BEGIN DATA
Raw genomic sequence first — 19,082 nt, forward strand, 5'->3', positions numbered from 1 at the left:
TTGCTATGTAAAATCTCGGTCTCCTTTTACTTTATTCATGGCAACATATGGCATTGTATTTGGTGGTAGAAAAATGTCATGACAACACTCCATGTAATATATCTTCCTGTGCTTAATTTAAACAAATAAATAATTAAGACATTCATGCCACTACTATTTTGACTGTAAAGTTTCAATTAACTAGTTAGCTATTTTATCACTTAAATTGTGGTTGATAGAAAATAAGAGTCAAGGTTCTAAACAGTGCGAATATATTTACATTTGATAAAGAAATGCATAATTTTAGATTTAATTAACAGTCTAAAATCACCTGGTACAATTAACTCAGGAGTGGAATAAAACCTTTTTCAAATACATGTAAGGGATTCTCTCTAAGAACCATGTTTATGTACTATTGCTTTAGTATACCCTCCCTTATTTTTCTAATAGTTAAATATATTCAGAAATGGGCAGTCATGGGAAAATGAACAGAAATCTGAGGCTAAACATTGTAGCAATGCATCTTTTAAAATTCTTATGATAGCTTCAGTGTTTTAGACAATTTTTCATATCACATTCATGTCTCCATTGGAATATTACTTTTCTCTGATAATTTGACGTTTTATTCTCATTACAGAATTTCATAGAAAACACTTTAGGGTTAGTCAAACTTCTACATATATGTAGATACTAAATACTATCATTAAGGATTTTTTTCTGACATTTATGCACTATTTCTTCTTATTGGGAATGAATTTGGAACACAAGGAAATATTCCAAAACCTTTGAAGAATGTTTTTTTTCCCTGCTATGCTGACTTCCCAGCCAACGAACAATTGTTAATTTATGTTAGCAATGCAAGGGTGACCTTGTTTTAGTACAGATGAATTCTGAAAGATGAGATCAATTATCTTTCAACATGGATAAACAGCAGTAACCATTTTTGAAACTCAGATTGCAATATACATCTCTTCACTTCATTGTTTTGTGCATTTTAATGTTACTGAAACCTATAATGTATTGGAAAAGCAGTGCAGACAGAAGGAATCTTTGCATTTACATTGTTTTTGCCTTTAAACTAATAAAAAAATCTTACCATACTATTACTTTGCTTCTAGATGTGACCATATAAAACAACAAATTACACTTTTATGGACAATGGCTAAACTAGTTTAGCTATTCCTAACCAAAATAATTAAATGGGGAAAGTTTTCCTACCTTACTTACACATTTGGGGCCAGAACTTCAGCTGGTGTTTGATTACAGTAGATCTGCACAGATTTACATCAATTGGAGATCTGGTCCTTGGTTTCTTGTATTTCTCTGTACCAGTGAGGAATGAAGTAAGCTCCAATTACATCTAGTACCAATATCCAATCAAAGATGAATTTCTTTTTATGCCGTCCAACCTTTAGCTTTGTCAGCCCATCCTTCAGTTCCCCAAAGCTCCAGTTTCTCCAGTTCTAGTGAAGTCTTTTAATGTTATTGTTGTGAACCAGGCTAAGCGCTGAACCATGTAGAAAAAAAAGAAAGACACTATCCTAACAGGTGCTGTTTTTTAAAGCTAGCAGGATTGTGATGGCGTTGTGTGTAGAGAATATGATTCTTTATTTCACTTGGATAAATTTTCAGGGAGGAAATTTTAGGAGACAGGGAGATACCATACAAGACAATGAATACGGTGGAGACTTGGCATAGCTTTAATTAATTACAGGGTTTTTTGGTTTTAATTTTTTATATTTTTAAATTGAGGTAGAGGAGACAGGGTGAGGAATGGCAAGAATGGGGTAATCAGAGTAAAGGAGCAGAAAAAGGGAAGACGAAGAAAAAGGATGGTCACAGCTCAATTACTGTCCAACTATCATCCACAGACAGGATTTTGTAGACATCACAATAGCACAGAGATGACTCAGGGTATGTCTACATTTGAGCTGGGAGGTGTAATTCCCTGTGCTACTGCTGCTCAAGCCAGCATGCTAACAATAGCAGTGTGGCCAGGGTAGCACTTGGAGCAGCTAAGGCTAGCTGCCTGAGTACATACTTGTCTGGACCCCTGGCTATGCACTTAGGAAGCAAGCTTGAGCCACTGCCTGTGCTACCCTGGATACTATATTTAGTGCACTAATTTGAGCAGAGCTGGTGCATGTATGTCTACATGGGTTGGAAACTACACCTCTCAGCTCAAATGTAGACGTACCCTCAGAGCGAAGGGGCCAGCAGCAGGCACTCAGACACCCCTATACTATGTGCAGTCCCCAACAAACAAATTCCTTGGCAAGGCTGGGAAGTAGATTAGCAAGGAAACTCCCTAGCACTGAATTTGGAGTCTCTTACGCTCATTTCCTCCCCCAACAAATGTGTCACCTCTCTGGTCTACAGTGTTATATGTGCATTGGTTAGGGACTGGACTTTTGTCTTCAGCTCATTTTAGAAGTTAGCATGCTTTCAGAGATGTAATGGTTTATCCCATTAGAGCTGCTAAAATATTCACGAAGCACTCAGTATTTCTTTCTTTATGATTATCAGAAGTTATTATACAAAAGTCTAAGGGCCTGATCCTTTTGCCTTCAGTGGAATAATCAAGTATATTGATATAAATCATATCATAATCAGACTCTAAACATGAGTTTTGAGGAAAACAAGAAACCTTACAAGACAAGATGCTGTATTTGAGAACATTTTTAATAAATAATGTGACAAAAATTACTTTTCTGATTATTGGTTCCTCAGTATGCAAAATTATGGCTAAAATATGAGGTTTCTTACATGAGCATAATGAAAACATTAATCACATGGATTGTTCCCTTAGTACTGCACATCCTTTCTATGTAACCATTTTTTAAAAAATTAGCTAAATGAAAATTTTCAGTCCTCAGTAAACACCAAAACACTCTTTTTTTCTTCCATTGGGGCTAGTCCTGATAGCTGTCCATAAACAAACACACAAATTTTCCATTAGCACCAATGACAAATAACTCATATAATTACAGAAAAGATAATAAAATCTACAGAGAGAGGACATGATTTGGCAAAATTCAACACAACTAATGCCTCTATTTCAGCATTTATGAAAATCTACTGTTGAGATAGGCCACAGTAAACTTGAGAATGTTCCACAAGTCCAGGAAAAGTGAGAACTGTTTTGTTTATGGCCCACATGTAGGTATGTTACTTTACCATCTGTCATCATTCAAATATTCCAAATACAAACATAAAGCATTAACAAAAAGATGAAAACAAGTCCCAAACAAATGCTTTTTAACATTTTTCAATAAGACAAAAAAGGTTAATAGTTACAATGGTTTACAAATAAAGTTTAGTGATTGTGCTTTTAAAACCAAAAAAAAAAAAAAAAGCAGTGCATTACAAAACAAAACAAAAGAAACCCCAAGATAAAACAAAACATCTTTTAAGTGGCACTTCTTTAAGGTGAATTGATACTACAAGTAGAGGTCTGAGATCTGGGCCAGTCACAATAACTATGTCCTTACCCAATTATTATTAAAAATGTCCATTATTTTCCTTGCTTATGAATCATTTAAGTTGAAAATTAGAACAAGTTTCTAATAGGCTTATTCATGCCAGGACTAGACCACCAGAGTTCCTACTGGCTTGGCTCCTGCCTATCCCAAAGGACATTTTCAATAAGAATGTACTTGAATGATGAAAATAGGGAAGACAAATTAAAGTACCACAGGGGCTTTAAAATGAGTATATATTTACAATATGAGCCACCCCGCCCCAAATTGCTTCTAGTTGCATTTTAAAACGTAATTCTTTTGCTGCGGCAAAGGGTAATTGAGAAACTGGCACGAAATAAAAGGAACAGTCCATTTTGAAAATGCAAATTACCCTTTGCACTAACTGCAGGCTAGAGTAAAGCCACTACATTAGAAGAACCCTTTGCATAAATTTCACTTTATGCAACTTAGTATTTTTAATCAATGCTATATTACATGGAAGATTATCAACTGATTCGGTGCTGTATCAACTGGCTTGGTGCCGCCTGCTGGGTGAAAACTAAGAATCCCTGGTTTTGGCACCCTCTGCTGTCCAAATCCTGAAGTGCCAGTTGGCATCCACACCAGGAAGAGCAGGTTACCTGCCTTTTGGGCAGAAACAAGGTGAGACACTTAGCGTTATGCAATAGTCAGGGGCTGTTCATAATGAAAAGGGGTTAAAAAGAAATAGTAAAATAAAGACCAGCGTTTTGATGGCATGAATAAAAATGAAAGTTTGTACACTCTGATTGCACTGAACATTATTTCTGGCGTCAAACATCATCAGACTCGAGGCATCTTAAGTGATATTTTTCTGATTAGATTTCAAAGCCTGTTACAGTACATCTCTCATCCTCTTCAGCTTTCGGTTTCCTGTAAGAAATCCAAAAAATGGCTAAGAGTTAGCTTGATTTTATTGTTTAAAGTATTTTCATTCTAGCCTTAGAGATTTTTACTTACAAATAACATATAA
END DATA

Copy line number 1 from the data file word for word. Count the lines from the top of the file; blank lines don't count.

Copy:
Raw genomic sequence first — 19,082 nt, forward strand, 5'->3', positions numbered from 1 at the left: